Erin Beck

Erin Beck
Erin Beck

Associate Professor of Political Science in the College of Arts and Sciences 

“To me, the award is a reminder to continue taking risks and pushing myself out of my comfort zone as a teacher even when things return to 'normal.'"

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Classes with Beck

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PS 111

Introduction to Political Science

PS 330

Introduction to Latin American Governments and Politics

PS 380

Gender Politics in Developing Countries

PS 607

Seminar in Social Movements

PS 628

States and State-Society Relations



What does this winning this award mean to you?

It feels a bit humbling! In the context of the pandemic and the quick transition to online and remote teaching, so many people really stepped up – students, graduate employees, and faculty alike – so to be recognized in this way feels all the more meaningful.

I believe that even though it was a really challenging year, it was also one of immense growth for me and for many of my colleagues that will ultimately benefit the students and the university in the long run. To me, the award is a reminder to continue taking risks and pushing myself out of my comfort zone as a teacher.

If you received this award on stage at a ceremony like the Oscars or the Grammys, what would you say?

My biggest thanks would go to my students, many of whom overcame a lot of obstacles this past year – from balancing classes and work at home, to dealing with personal and familial losses, and struggling with stress and isolation. 

I would also extend my sincere appreciation to the rockstar graduate employees who worked with me this year. They made extra efforts to make meaningful connections with students and gave me valuable insights into what was working and what needed tweaking, all while juggling their own classes and personal struggles and obligations. I cannot imagine surviving teaching this past year without them.

How would you describe what you do (i.e. teaching, research, etc.) to someone outside of the UO?

Teaching is often the most understandable part of my job for people outside of academia, but as we all know it’s only part of what we do. The research side is about generating new knowledge and the teaching side is about communicating and reflecting on that knowledge with students.

What was your favorite class or subject in high school? College?

In college I completed an independent study with my favorite economics professor in which I explored the role of women and gender in economic development. Professor MaryJane Lenon basically gave me free rein to develop the course’s reading list and challenged me to take an interdisciplinary approach to the topic. That experience ultimately informed my decision to go to graduate school, where I wrote a dissertation on development projects aimed at helping poor women in Guatemala. That dissertation, in turn, became the foundation for my book, How Development Projects Persist: Everyday Negotiations with Guatemalan NGOs.

After the book came out, I sent Prof. Lenon a copy of the book and she got a kick out of where the project ended up. It just goes to show that sometimes your interactions with students can have lasting impacts that you don’t fully realize until well after the fact.

What’s the most inspiring classroom moment you’ve experienced, either as a student or a teacher?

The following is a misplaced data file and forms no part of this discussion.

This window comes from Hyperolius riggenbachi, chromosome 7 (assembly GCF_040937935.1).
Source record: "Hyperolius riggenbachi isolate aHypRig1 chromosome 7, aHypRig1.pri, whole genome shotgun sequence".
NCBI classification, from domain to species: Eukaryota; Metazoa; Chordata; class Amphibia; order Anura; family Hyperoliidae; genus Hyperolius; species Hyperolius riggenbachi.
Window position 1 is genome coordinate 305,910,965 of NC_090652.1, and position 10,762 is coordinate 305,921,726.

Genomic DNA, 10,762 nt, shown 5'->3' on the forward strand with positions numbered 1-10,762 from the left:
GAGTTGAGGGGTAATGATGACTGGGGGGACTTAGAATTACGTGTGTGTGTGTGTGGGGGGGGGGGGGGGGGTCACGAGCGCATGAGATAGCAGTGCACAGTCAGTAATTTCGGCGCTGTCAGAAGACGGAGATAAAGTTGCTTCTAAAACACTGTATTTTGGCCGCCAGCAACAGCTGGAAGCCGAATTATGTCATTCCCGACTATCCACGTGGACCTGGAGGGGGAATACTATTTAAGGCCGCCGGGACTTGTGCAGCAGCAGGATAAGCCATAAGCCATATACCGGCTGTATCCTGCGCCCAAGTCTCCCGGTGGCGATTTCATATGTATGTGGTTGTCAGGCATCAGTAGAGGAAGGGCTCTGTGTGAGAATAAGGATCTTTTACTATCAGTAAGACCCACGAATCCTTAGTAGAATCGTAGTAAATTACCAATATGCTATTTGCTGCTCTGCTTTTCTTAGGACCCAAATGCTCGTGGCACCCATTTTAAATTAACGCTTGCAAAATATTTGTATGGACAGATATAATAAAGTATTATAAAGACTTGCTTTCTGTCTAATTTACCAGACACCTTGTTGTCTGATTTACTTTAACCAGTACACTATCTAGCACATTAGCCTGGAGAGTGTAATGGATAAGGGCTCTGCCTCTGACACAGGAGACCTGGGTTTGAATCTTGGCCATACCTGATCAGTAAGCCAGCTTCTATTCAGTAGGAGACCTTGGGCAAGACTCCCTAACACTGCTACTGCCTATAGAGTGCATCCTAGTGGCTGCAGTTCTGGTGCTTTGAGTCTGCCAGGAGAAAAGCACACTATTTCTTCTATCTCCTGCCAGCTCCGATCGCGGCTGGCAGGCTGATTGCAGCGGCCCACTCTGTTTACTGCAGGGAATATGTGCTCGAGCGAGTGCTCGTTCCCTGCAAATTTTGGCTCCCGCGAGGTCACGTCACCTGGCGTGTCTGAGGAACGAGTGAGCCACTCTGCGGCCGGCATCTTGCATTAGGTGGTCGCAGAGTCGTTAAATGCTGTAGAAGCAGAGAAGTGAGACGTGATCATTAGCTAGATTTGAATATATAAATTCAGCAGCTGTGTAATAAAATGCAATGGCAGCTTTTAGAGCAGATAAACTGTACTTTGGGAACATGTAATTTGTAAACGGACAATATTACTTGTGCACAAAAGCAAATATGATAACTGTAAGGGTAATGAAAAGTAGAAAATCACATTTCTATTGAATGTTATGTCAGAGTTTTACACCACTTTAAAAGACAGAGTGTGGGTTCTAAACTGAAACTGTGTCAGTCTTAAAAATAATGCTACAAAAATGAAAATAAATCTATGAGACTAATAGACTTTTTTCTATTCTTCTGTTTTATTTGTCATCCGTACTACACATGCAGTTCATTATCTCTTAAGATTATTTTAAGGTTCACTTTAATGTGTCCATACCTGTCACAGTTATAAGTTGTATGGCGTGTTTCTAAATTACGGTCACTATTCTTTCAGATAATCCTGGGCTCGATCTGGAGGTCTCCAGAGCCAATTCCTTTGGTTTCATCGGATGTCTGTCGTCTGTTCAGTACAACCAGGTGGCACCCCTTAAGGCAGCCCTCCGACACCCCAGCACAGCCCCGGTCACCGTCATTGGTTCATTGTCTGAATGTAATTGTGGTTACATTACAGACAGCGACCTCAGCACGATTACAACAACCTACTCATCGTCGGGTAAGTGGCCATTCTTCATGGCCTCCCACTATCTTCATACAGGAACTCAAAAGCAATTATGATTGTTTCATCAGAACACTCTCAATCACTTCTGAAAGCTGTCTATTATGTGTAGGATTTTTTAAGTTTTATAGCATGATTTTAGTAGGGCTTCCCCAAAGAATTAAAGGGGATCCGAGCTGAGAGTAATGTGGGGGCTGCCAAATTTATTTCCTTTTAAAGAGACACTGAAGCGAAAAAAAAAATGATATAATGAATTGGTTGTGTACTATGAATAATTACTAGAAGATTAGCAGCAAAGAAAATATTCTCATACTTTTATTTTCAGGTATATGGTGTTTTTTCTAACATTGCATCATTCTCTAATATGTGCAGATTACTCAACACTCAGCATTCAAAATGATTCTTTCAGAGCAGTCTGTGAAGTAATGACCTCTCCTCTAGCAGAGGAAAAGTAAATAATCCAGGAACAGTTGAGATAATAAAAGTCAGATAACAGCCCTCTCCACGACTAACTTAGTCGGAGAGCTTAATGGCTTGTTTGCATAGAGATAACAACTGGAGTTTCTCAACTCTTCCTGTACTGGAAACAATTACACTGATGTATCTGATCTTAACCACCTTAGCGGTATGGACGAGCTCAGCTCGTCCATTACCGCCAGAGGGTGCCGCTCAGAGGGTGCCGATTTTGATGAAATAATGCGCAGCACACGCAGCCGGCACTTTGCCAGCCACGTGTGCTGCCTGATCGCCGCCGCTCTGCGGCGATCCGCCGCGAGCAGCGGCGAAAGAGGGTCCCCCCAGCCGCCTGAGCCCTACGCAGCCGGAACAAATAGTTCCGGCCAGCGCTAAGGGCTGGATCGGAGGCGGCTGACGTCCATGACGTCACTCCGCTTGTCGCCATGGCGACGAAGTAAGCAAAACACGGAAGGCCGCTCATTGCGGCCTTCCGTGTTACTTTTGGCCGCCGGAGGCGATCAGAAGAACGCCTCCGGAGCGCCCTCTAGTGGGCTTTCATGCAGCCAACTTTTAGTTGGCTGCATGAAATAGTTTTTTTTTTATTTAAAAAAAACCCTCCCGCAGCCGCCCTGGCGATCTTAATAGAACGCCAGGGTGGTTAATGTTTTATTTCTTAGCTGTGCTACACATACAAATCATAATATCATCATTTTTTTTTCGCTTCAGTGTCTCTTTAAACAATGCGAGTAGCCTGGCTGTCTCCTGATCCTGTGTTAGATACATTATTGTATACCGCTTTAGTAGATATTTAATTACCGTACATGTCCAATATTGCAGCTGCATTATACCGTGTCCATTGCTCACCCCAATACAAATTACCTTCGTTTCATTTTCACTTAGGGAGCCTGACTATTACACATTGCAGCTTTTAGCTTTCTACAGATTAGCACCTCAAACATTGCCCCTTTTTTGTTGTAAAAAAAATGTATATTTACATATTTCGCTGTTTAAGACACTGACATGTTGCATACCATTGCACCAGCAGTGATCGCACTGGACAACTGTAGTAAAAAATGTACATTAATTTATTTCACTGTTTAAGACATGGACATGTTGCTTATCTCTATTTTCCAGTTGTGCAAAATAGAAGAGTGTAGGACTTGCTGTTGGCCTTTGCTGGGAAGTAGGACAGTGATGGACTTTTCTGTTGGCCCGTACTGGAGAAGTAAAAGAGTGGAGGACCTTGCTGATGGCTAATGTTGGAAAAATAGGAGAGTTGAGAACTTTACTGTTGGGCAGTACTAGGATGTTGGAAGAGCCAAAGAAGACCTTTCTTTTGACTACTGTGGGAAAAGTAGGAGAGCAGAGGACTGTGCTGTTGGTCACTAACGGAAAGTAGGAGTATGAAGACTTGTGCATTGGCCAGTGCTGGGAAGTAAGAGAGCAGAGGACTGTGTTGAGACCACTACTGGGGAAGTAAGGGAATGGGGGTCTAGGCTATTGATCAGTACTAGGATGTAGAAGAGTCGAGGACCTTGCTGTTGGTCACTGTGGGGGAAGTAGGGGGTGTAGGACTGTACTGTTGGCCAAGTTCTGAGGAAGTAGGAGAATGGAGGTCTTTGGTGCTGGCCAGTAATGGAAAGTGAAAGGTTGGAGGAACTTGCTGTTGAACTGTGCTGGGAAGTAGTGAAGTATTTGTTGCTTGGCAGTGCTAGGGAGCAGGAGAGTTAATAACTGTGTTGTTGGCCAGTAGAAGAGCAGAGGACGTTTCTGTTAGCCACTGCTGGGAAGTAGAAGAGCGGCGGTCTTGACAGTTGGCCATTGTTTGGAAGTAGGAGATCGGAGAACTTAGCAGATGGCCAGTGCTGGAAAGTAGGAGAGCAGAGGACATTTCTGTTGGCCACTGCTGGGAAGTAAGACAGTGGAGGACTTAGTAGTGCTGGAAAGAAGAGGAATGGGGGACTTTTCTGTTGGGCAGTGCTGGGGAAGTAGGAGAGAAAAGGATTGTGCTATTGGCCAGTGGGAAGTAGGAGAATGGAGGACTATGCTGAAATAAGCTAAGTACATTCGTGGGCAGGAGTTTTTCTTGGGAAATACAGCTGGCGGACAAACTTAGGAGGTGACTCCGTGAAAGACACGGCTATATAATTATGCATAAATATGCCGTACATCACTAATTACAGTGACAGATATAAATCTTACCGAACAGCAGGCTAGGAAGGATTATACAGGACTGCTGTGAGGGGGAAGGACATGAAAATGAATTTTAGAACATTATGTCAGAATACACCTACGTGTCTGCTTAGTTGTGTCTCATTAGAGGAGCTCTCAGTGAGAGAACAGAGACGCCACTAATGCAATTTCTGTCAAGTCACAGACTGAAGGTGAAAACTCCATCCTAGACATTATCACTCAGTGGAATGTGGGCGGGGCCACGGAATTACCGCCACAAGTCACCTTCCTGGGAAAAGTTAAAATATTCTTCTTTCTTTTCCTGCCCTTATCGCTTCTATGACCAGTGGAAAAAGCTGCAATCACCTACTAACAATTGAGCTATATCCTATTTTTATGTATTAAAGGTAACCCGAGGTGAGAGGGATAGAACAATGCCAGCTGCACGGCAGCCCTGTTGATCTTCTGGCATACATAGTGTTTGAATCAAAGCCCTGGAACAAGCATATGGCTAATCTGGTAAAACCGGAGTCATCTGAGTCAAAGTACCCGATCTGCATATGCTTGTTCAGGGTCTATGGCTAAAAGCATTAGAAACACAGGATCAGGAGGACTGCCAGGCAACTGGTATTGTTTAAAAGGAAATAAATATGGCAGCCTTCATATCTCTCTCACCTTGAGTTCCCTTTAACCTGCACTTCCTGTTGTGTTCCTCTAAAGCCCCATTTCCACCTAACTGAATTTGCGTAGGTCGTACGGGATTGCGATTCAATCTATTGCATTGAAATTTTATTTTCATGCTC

In my class, Gender Politics in Developing Countries, our discussions of gender politics in other countries often sparks students to reflect on gender politics in the US. Soon after Dr. Christine Blasey Ford’s testified about her experiences of sexual assault to the Senate Judiciary Committee, in PS380 we were discussing sexual assault and violence against women in India. In the context of discussing the barriers to reporting violence in India that appeared in the assigned material, a student raised his hand and asked, with what seemed like genuine confusion, about why a woman in the U.S. would wait months or longer to report an experience of sexual assault.

My stomach dropped a bit as I felt the weight of the question. Thankfully, we had spent the term up until that point cultivating an open, collaborative, and trusting space. After a moment of silence, I turned the question back to the class to ask what were some barriers to reporting sexual violence identified in the Indian case that might also apply to the U.S. case. What followed was one of the most open and moving conversations I have witnessed among students – a number of young women shared the strategies they took to avoid assault and reflected on the many factors that might make them reluctant to report an assault. I saw the young man who asked the original question, and a number of the other students in the class, really impacted by these responses and realized that the information meant more coming from their peers than it ever would coming from me. I walked out of the classroom feeling so incredibly grateful for those students who trusted me and their classmates enough to speak so openly about topics that were all too often hidden away.

What are you listening to right now OR what is your favorite music to put on?

Lately when I’ve needed a burst of energy I’ve been listening to the Alabama Shakes.

Where can you be found when you’re not in the classroom (or in front of your computer on Zoom!)?

Outside and with dogs whenever possible! I have two pups of my own, a great Dane named Taco and a pit bull named Kimchi (I guess I have a thing for naming dogs after hipster foods) and also foster dogs from time to time. I am on the board of an amazing Eugene-based dog rescue, Northwest Dog Project, and love spending my non-working time supporting its efforts and hanging with my fellow “dog people.”